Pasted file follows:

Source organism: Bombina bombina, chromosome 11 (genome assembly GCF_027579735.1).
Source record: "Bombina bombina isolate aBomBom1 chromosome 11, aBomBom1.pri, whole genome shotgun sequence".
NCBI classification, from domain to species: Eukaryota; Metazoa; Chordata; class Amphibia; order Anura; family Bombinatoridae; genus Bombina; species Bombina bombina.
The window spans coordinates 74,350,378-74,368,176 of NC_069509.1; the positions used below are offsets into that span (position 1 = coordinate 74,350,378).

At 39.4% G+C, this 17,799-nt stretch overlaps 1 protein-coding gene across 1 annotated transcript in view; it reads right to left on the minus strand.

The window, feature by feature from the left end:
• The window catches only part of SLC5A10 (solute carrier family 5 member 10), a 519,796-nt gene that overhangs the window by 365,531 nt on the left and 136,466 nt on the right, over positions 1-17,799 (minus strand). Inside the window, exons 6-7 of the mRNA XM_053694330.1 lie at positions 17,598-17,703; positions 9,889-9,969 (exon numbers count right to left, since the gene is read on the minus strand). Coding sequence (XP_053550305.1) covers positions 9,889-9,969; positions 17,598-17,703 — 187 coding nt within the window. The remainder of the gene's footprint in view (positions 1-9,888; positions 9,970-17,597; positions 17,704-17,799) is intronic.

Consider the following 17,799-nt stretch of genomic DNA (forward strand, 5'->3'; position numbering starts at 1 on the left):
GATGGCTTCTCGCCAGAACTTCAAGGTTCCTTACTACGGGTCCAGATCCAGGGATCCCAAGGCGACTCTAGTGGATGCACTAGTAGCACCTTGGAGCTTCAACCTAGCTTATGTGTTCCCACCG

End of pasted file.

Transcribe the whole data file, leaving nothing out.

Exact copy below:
Source organism: Bombina bombina, chromosome 11 (genome assembly GCF_027579735.1).
Source record: "Bombina bombina isolate aBomBom1 chromosome 11, aBomBom1.pri, whole genome shotgun sequence".
NCBI classification, from domain to species: Eukaryota; Metazoa; Chordata; class Amphibia; order Anura; family Bombinatoridae; genus Bombina; species Bombina bombina.
The window spans coordinates 74,350,378-74,368,176 of NC_069509.1; the positions used below are offsets into that span (position 1 = coordinate 74,350,378).

At 39.4% G+C, this 17,799-nt stretch overlaps 1 protein-coding gene across 1 annotated transcript in view; it reads right to left on the minus strand.

The window, feature by feature from the left end:
• The window catches only part of SLC5A10 (solute carrier family 5 member 10), a 519,796-nt gene that overhangs the window by 365,531 nt on the left and 136,466 nt on the right, over positions 1-17,799 (minus strand). Inside the window, exons 6-7 of the mRNA XM_053694330.1 lie at positions 17,598-17,703; positions 9,889-9,969 (exon numbers count right to left, since the gene is read on the minus strand). Coding sequence (XP_053550305.1) covers positions 9,889-9,969; positions 17,598-17,703 — 187 coding nt within the window. The remainder of the gene's footprint in view (positions 1-9,888; positions 9,970-17,597; positions 17,704-17,799) is intronic.

Consider the following 17,799-nt stretch of genomic DNA (forward strand, 5'->3'; position numbering starts at 1 on the left):
GATGGCTTCTCGCCAGAACTTCAAGGTTCCTTACTACGGGTCCAGATCCAGGGATCCCAAGGCGACTCTAGTGGATGCACTAGTAGCACCTTGGAGCTTCAACCTAGCTTATGTGTTCCCACCG